The Crow tells the story of a man, Eric Draven, and his fiancé, both of whom are murdered the night before their wedding. Draven, played by Brandon Lee (son of Bruce Lee), is resurrected with supernatural abilities and the mission to get revenge on his killers. Arguably, this film was made famous by Lee’s tragic death, which occurred due to an incident with a prop gun while filming. Paramount Pictures chose to abandon the project after Lee’s death, but Miramax acquired the rights and finished the film. It has since garnered a cult following. A remake was said to be in the works, with Jason Momoa cast in Lee’s role, however production fell through in 2018.
King Kong (1933)
King Kong is a classic not just for the horror genre, but for cinema as a whole. As with The Mummy, viewers might be underwhelmed by the 1930s-era movie magic (or lack thereof). But when it comes to creeps and thrills, it shouldn’t be counted out just yet. It was even listed as #6 in Rotten Tomatoes “Top 100 Horror Movies.”
The Blob (1958)
Protocol exists for handling most monsters and villains. Vampire? Wooden stake. Werewolf? Silver bullet. Demon? Exorcism (fingers crossed). Psychopath? A strait jacket should do. But a shapeless, indescribable, indestructible entity that no one can explain or control? Utterly terrifying. The Blob also marked Steve McQueen’s feature film debut, although critics were not initially impressed with the actor.
The Witches of Eastwick
This isn’t a horror movie per se, but it features the devil, witchcraft, and Jack Nicholson, so it qualifies. An adaptation of John Updike’s 1984 novel, The Witches of Eastwick follows Cher, Michelle Pfeiffer, and Susan Sarandon as they unknowingly form a coven and become entangled with a mysterious, dare we say devilish, man who wreaks havoc when he moves to town. The cast in this dark comedy is unmatched, and Nicholson in particular was praised for his performance.
From the same writer who penned The Ring, this film tells the story of a single mom who moves into a shabby apartment building with her young daughter. The creepy, unexplainable occurrences begin with dark water dripping from their apartment’s ceiling, and it only gets worse from there. But perhaps the scariest parts of this film are its eerie similarities to the real-life case of Elisa Lam. This film came out in 2005, eight years before Lam’s disappearance and death.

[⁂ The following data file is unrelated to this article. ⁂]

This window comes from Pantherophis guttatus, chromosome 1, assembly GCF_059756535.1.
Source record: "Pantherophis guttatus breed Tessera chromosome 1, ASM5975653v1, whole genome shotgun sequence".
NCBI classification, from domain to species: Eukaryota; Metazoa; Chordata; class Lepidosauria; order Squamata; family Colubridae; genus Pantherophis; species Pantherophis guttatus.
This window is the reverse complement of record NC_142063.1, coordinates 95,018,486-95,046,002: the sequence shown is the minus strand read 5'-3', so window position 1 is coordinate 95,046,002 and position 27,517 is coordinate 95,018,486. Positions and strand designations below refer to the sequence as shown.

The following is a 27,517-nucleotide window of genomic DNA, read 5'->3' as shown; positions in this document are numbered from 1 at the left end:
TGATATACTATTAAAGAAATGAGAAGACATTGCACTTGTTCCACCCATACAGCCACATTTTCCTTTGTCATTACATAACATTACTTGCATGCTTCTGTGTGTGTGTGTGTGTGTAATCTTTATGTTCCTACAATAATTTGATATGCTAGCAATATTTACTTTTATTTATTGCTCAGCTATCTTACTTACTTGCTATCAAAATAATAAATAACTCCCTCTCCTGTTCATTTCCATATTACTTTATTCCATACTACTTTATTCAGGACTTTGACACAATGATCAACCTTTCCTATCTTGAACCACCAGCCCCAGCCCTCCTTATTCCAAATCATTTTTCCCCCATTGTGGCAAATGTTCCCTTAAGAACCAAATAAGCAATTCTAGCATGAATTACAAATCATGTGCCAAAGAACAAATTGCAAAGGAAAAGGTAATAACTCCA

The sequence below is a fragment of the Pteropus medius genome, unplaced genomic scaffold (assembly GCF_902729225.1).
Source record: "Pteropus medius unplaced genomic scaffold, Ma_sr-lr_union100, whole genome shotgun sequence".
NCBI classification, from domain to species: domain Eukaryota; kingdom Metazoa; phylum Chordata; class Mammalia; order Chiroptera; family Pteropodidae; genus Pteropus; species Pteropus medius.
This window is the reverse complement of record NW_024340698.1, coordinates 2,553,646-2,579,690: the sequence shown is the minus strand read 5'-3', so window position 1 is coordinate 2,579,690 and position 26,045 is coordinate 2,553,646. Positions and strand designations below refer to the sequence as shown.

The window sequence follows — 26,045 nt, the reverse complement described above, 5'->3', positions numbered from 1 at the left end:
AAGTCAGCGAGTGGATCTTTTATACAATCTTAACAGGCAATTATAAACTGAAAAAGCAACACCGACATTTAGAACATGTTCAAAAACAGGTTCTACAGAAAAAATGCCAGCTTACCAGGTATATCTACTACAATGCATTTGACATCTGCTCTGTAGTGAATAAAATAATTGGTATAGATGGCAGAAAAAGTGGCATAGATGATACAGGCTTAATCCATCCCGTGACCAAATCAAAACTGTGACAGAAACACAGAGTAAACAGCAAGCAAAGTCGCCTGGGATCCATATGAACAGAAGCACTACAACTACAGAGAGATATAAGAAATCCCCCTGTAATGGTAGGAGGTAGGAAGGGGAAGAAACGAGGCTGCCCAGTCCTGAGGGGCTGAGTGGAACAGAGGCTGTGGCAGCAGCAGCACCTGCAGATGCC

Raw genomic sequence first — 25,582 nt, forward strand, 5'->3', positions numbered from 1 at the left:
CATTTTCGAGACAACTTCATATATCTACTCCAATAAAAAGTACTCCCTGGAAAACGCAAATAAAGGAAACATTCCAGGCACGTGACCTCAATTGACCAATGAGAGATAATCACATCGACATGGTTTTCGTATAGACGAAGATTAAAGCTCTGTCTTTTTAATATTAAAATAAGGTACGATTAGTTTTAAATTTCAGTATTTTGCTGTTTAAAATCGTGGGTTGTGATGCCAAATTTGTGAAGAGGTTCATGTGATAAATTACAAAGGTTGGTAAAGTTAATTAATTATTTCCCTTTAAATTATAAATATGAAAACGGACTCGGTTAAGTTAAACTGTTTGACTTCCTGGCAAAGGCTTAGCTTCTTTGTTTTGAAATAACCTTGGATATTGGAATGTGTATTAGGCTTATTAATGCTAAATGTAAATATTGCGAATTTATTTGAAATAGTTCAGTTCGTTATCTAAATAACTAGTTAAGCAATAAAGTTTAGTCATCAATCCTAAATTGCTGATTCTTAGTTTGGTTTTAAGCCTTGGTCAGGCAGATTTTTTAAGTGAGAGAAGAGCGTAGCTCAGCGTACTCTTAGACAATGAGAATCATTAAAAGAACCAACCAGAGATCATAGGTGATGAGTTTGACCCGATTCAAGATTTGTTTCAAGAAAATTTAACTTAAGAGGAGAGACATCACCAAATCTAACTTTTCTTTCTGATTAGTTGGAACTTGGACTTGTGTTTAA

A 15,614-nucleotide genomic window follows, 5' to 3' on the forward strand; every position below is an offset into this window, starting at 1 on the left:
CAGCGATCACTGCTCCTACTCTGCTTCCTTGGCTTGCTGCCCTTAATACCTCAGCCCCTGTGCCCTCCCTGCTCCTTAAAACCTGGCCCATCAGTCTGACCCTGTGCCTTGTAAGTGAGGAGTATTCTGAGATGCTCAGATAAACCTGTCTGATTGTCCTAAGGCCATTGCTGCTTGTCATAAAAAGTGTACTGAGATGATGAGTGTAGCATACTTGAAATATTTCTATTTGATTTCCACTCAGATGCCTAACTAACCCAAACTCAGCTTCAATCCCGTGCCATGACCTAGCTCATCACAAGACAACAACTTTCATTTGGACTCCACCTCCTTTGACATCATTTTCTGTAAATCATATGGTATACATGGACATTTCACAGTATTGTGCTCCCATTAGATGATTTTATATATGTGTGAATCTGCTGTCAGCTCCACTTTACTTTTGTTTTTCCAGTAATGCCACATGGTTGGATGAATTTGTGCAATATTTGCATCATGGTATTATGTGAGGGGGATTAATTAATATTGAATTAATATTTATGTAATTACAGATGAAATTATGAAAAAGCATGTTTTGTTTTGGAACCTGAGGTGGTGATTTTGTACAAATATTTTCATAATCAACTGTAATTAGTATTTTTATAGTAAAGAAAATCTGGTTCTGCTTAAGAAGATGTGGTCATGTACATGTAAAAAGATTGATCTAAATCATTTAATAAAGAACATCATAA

Snakes on a Plane
What happens when you combine two of the most common fears? Snakes on a plane, obviously. This 2006 flick starring Samuel L. Jackson and Julianna Margulies is sure to give you the creepy crawlies. Just don’t watch before boarding your next flight…
Friday the 13th (2009)
No, this isn’t the original. But it also isn’t a traditional remake. Director Marcus Nispel didn’t attempt to recreate or simply modernize the classic 1980 storyline. Rather, this rendition reimagines our favorite hockey mask-clad killer and tells the tale of a young man trying to find his sister after she goes missing at Camp Crystal Lake. It stars Jared Padalecki (Prepare yourself, Gilmore Girls fans, for this is not quite Dean as you know him.), Danielle Panabaker, and Derek Mears as Jason Voorhees.
Night of the Living Dead (1968)
The predecessor to The Walking Dead and the modern-day zombie craze, this 1968 film is considered a cornerstone of the genre and one of the best films ever made. It follows a group of people who are trapped on a farm, outnumbered by members of the undead who set out on a cannibalistic feast.
The Texas Chainsaw Massacre (2003)
This remake of the 1974 slasher classic was poorly reviewed by critics, most of whom agreed that it was needlessly gorier than the original. But why not decide for yourself? Redeemably, several crew members who worked on the original also had a hand in the remake, including Tobe Hooper who directed the 1974 version and served as an executive producer for this rendition
How could a young Drew Barrymore possibly be frightening? Perhaps as a nine-year-old with pyrokinetic abilities. Based on a Stephen King novel, Firestarter tells the story of Charlie, who is born with supernatural powers. Her abilities make her a target, of course, and she and her family must take great lengths to stay safe. Heather Locklear and Martin Sheen also star.